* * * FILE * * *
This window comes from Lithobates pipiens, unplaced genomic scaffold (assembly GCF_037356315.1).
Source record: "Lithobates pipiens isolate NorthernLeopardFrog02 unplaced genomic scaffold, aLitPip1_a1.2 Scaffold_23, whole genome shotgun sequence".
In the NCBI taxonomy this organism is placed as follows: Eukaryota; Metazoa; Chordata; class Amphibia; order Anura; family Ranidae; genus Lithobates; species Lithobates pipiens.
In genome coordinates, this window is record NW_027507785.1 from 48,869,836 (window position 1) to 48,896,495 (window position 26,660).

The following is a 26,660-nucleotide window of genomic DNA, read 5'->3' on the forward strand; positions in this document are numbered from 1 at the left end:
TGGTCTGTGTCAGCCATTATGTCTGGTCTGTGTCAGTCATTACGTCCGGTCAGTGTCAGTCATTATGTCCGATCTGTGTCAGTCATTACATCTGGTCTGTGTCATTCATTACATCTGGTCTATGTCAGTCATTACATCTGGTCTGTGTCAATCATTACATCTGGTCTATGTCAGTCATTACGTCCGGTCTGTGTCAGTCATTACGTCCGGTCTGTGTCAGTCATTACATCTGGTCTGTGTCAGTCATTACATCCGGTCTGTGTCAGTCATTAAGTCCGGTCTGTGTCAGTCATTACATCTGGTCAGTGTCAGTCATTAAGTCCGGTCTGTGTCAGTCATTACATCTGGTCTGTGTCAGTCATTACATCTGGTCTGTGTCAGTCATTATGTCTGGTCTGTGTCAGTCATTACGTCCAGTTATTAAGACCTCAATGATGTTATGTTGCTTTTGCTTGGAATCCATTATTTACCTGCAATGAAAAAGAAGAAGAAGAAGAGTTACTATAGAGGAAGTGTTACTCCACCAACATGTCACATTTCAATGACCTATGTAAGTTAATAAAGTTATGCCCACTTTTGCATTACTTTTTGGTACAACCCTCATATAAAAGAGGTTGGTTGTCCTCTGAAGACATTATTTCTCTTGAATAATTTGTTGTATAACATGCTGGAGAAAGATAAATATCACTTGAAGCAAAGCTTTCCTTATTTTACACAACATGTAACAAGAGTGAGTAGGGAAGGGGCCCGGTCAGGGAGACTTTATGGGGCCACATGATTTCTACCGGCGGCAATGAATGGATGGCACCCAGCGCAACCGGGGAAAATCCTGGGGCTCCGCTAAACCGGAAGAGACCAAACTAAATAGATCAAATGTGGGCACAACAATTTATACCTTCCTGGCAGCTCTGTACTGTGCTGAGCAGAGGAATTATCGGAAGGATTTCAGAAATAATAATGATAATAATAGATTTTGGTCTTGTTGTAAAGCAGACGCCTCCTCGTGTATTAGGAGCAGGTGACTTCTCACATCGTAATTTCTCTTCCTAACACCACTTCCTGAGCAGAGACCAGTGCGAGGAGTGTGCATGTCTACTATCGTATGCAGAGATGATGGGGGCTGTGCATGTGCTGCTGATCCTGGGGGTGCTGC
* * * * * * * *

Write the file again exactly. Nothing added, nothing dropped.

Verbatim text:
This window comes from Lithobates pipiens, unplaced genomic scaffold (assembly GCF_037356315.1).
Source record: "Lithobates pipiens isolate NorthernLeopardFrog02 unplaced genomic scaffold, aLitPip1_a1.2 Scaffold_23, whole genome shotgun sequence".
In the NCBI taxonomy this organism is placed as follows: Eukaryota; Metazoa; Chordata; class Amphibia; order Anura; family Ranidae; genus Lithobates; species Lithobates pipiens.
In genome coordinates, this window is record NW_027507785.1 from 48,869,836 (window position 1) to 48,896,495 (window position 26,660).

The following is a 26,660-nucleotide window of genomic DNA, read 5'->3' on the forward strand; positions in this document are numbered from 1 at the left end:
TGGTCTGTGTCAGCCATTATGTCTGGTCTGTGTCAGTCATTACGTCCGGTCAGTGTCAGTCATTATGTCCGATCTGTGTCAGTCATTACATCTGGTCTGTGTCATTCATTACATCTGGTCTATGTCAGTCATTACATCTGGTCTGTGTCAATCATTACATCTGGTCTATGTCAGTCATTACGTCCGGTCTGTGTCAGTCATTACGTCCGGTCTGTGTCAGTCATTACATCTGGTCTGTGTCAGTCATTACATCCGGTCTGTGTCAGTCATTAAGTCCGGTCTGTGTCAGTCATTACATCTGGTCAGTGTCAGTCATTAAGTCCGGTCTGTGTCAGTCATTACATCTGGTCTGTGTCAGTCATTACATCTGGTCTGTGTCAGTCATTATGTCTGGTCTGTGTCAGTCATTACGTCCAGTTATTAAGACCTCAATGATGTTATGTTGCTTTTGCTTGGAATCCATTATTTACCTGCAATGAAAAAGAAGAAGAAGAAGAGTTACTATAGAGGAAGTGTTACTCCACCAACATGTCACATTTCAATGACCTATGTAAGTTAATAAAGTTATGCCCACTTTTGCATTACTTTTTGGTACAACCCTCATATAAAAGAGGTTGGTTGTCCTCTGAAGACATTATTTCTCTTGAATAATTTGTTGTATAACATGCTGGAGAAAGATAAATATCACTTGAAGCAAAGCTTTCCTTATTTTACACAACATGTAACAAGAGTGAGTAGGGAAGGGGCCCGGTCAGGGAGACTTTATGGGGCCACATGATTTCTACCGGCGGCAATGAATGGATGGCACCCAGCGCAACCGGGGAAAATCCTGGGGCTCCGCTAAACCGGAAGAGACCAAACTAAATAGATCAAATGTGGGCACAACAATTTATACCTTCCTGGCAGCTCTGTACTGTGCTGAGCAGAGGAATTATCGGAAGGATTTCAGAAATAATAATGATAATAATAGATTTTGGTCTTGTTGTAAAGCAGACGCCTCCTCGTGTATTAGGAGCAGGTGACTTCTCACATCGTAATTTCTCTTCCTAACACCACTTCCTGAGCAGAGACCAGTGCGAGGAGTGTGCATGTCTACTATCGTATGCAGAGATGATGGGGGCTGTGCATGTGCTGCTGATCCTGGGGGTGCTGC